In an unexpected move on Thursday, U.S. President Donald Trump announced that the U.S. would impose 10% tariffs on an additional $300 billion of Chinese goods starting on September 1st. The tariffs are in addition to the 25% tariffs that the U.S. has already imposed on $250 billion of Chinese imports and tariffs will now cover virtually all Chinese imports into the U.S.
The move was a surprise to business people, economists and members of both the Chinese and U.S. government who had been participating in trade talks in Shanghai this week and many in China considered it a stab in the back at a time when talks were just resuming, had seemed to be making progress and more talks were being scheduled for September.
On Friday, China vowed that it would retaliate against the new U.S. tariffs and in response to these new tariffs, as well as uncertainty about U.S. monetary policy, the Dow Jones Industrial Average dropped more than 300 points, while the S&P lost 1.3% and the NASDAQ lost 1.9%.
Hua Chunying, a spokesperson for China’s Foreign Ministry said at a press briefing in Beijing that that the Chinese government would have to take countermeasures if the U.S. was committed to putting more tariffs on Chinese goods.
According to members of the Trump administration, during the last meeting between Trump and Chinese Premier Xi Jinping in late June on the sidelines of the G-20 summit in Japan, China agreed to buy “large” amounts of U.S. agriculture products once an agreement was reached. However, Trump believed that China would buy these products immediately in July and when large amounts of products were not bought, he said that the Chinese had lied to him.
From the Chinese perspective, increased buying of U.S. agriculture products at the level that Trump wants will only be undertaken once a new trade agreement has been produced and signed by both countries.
In an editorial in the Global Times on Friday was headlined ... “Tariffs won’t help US sell 1kg more soybeans.” The editorial noted that:
“The US looks quite temperamental. It accused China of backtracking on a trade deal as Beijing insisted on some of its own demands. This time, the US faulted China for not stepping up to buy more US farm products. It threatened new tariffs once again, obviously hoping to deter China.
“China regrets this new, unreliable behavior. Purchasing US agricultural products in bulk is a complicated commercial activity. Chinese officials have said several times that the purchases are in progress. But they are not as simple as buying a bag of peanuts in the supermarket.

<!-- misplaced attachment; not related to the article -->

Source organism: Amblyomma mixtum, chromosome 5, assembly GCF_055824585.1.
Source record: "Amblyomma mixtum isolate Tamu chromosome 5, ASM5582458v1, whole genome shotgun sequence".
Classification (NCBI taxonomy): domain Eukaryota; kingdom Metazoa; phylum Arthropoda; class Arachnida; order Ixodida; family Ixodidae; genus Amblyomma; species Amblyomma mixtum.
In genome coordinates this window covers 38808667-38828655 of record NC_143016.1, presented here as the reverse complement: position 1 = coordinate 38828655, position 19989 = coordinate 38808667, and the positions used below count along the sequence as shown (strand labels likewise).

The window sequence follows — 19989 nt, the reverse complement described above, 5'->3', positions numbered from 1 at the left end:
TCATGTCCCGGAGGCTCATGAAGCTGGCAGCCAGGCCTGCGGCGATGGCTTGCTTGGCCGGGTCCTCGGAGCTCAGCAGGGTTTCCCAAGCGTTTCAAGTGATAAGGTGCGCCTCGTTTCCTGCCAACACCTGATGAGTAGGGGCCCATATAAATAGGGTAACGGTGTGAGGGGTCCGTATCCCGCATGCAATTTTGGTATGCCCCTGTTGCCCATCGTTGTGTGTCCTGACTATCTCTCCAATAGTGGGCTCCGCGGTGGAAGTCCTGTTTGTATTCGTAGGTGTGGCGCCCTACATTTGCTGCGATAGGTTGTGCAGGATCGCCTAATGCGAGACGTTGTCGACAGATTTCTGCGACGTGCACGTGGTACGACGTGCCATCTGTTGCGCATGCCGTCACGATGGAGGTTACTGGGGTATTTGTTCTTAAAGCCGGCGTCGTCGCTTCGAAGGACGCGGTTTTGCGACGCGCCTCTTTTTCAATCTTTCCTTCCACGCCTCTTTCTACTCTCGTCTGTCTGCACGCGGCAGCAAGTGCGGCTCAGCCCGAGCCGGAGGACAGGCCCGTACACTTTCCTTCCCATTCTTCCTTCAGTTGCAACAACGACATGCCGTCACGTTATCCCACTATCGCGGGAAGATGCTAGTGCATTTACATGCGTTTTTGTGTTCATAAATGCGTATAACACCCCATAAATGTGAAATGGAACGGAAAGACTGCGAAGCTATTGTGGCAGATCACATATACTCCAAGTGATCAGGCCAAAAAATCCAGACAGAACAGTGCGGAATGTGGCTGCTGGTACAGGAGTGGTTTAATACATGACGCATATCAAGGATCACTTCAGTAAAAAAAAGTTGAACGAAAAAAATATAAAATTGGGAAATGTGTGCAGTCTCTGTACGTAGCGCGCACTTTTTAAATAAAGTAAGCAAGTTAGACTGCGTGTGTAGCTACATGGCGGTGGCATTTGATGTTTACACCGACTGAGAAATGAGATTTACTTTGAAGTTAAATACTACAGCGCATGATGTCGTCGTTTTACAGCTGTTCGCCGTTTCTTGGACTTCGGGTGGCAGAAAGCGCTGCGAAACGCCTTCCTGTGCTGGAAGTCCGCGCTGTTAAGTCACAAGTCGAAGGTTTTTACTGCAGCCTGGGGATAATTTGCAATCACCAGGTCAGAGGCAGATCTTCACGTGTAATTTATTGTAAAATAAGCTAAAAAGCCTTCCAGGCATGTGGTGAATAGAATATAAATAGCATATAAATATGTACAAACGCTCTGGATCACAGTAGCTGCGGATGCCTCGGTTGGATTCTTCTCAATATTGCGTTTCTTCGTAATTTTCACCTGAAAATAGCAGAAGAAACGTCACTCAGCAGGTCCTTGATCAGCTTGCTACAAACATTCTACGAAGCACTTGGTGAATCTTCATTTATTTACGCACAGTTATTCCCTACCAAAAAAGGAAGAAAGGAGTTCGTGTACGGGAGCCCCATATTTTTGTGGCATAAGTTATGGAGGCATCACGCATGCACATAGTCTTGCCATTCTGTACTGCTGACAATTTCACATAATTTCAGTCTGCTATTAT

“The Chinese market needs US agricultural products, but it won't make purchases for the sake of reaching a trade agreement with the US without prior consideration of how to sell and consume them. The purchase of several million tons of US soybeans to satisfy Chinese demand is not large, but if purchased under US tariff pressure, even one kilogram is unnecessary. Reaching a trade deal is important, but ensuring that the negotiating process is equal and reasonable is also of great importance to China. China believes mutual respect and equality is essential to safeguarding national interests.“
It’s not only the Chinese government that is protesting the new tariffs and Trump’s ramping up of the trade war, but also a variety of U.S. and China related business groups.
• Craig Allen, President of the US-China Business Council said in a statement: "We're concerned that today's action will drive the Chinese from the negotiating table, reducing hope raised by a second round of talks that ended this week in Shanghai. We're concerned these additional tariffs will further erode our reputation as a reliable supplier, and our farmers, workers, and consumers will suffer more,"
• David French, Senior Vice President of the National Retail Federation, said, "the tariffs imposed over the past year haven't worked, and there's no evidence another tax increase on American businesses and consumers will yield new results. We are disappointed the administration is doubling-down on a flawed tariff strategy that is already slowing US economic growth, creating uncertainty and discouraging investment."
• Rick Helfenbein, President and CEO of the Apparel and Footwear Association said, "the fact that this tweet comes after only one meeting with the Chinese delegation following the resumption of talks is extremely concerning." He also called on Congress to "step up and take back its authority" to regulate US trade policies.
• Jason Oxman, President & CEO of the Information Technology Industry Council said, "this unprecedented tariff hike would exacerbate that harm and serve to move the US and China further from a meaningful resolution."
• Gary Shapiro, President and CEO of the Consumer Technology Association said, “The Trump administration is again taxing the American people in the form of new tariffs on their favorite technology products."
• Myron Brilliant, Executive Vice President of the US Chamber of Commerce said that the new tariffs "will only inflict greater pain" on American businesses, farmers, workers and consumers, and undermine the US economy.”